Mi’kma’ki / Nova Scotia - Twelve Nova Scotian municipalities have joined the call for the province to fully implement the long-awaited Coastal Protection Act (CPA) regulations. Six municipalities have signed on to a joint statement with the Ecology Action Centre, while another seven municipalities have sent their own letters demanding immediate action from the Nova Scotia government to protect coastal communities and ecosystems by implementing the CPA regulations.
“It’s clear that the Houston government is quite content to shirk their responsibilities with the Coastal Protection Act and pass them on to municipalities,” says Will Balser, coastal adaptation coordinator with the EAC. “Municipalities are realizing they will be stuck doing the province’s job for them, including shouldering labour and financial costs for something that should have been done ages ago. It’s no wonder they are upset by this.”
An online CPA consultation survey that the province targeted toward coastal property owners wraps up tomorrow, but delays to the act’s implementation will continue. In August of this year, the province announced that the CPA – which passed with full support from all parties in 2019 – would be delayed until July 2025 at the earliest, and that in the meantime municipalities could pass their own bylaws to make up for the delay. Balser says this puts unfair pressure on municipalities.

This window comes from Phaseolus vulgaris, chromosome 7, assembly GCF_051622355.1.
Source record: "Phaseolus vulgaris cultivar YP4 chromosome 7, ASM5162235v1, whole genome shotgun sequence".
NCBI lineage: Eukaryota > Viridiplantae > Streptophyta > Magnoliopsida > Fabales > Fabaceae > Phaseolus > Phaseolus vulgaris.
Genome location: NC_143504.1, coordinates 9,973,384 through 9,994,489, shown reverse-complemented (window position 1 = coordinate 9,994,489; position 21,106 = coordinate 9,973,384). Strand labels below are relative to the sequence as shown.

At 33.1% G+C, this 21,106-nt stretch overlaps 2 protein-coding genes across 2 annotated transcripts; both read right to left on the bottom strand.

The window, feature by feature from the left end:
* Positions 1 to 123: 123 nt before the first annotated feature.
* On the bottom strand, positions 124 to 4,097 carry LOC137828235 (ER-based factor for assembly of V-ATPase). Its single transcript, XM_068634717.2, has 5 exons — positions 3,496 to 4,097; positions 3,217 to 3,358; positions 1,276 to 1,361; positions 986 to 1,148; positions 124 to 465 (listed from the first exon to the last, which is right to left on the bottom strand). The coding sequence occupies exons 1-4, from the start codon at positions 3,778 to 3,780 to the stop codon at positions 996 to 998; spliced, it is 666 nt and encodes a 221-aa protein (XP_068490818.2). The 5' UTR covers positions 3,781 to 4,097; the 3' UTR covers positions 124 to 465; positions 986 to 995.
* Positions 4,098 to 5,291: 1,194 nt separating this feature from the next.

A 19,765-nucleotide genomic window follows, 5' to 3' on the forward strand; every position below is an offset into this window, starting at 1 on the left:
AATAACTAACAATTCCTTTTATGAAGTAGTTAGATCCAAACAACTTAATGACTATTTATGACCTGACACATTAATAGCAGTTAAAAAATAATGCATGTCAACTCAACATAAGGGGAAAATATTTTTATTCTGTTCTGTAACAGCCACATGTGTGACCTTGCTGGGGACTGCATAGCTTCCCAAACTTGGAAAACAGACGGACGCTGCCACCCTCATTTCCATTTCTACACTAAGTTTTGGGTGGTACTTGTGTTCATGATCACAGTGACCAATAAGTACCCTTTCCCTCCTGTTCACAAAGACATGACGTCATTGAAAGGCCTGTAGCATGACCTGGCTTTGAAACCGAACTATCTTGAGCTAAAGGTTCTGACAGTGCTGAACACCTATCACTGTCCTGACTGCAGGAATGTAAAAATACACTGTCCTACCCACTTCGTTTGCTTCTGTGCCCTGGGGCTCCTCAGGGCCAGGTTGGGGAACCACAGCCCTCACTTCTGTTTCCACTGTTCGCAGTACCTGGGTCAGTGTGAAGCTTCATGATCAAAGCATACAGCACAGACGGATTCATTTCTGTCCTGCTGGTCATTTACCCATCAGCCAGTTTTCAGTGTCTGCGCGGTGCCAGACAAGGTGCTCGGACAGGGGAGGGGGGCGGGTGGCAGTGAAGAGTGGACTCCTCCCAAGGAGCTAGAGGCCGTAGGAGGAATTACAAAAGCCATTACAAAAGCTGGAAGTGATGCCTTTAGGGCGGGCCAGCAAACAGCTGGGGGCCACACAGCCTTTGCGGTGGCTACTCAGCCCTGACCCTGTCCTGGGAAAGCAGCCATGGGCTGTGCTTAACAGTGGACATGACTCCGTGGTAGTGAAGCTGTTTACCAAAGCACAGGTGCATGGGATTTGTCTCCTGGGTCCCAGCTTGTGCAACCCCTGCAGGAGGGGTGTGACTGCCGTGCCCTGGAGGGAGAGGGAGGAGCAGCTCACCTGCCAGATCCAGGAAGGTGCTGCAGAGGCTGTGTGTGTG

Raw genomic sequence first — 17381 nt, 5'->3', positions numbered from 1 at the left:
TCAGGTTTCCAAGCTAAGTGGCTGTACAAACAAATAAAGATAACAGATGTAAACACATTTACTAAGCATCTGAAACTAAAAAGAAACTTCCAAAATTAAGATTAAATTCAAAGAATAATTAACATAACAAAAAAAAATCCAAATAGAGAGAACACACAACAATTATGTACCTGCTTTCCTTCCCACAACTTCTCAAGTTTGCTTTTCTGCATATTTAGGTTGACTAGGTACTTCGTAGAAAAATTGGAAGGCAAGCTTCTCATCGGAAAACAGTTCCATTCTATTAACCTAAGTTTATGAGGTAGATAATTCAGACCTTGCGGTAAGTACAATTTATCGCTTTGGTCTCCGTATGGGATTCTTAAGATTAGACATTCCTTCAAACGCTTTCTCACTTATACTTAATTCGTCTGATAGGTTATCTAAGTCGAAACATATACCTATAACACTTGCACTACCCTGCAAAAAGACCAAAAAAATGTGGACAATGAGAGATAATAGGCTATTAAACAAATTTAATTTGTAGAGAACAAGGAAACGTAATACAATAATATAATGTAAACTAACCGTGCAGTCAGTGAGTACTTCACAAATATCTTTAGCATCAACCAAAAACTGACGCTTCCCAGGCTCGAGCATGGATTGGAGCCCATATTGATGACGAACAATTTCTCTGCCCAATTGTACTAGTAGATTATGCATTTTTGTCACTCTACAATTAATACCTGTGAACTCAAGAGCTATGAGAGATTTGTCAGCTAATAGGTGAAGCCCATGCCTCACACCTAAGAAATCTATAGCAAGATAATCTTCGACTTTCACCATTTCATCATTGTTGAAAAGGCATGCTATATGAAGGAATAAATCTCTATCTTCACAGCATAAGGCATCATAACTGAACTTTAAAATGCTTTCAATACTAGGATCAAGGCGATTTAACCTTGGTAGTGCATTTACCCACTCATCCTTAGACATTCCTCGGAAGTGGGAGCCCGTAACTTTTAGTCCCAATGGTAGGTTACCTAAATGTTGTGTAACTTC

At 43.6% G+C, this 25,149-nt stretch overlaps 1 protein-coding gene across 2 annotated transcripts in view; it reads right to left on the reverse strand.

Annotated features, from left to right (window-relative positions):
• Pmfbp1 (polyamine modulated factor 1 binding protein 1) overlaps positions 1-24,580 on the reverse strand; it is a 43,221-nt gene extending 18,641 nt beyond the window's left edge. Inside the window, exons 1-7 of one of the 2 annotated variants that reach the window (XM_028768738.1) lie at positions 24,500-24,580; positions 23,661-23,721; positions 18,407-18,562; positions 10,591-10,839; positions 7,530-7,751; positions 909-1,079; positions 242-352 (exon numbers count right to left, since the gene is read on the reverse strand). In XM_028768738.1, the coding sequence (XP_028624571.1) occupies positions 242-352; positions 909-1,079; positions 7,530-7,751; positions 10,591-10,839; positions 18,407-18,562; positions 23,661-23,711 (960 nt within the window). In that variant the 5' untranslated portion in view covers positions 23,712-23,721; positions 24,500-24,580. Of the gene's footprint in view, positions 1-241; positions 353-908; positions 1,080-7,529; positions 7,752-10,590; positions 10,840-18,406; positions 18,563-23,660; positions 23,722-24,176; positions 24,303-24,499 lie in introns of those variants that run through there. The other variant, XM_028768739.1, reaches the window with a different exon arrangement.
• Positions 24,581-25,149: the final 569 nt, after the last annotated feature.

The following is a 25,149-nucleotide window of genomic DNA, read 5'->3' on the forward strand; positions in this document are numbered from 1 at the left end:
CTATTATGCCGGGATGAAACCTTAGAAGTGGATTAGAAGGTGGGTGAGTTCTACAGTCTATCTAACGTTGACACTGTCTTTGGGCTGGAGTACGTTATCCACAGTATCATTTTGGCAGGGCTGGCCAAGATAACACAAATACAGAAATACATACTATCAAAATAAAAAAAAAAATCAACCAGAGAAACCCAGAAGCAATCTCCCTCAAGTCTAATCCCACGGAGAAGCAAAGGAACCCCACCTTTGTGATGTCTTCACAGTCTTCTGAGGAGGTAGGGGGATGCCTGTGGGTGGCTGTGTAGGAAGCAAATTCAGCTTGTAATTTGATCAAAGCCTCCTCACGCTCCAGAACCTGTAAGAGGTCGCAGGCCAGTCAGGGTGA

“This shouldn’t be something that municipalities are forced to deal with on their own,” explains Balser. “The fact that the province is continuing to drag their heels while Nova Scotia faces increasingly severe climate impacts puts their constituents at direct risk. Frankly, it’s unacceptable.”
The joint statement, organized by the EAC, was signed by the Town of Bridgewater, Town of Clark’s Harbour, Town of Digby, Town of Kentville, Town of Lunenburg, while the District of Chester, Kings County, Town of New Glasgow, Town of Trenton, West Hants Regional Municipality, and Region of Queens Municipality sent their own letters to the province. Pictou County signed the joint statement and sent their own letter to minister Halman. As more municipalities join the call for action on the CPA amid growing concerns from the general public, Balser questions why the delays continue to happen.
“These regulations are ready to go,” says Balser. “We’ve seen a huge push from citizens, and now more and more municipalities are joining them to demand action. So, with all of this support for implementation, we have to ask ourselves: what – or who – exactly is the province stalling for?”
Following the announcement that the province would be again delaying the CPA in order to administer further public consultation, on Tuesday, Oct. 24 the EAC, along with concerned citizens and coastal property owners, held a press conference on the Halifax Waterfront demanding immediate action to implement the CPA regulations.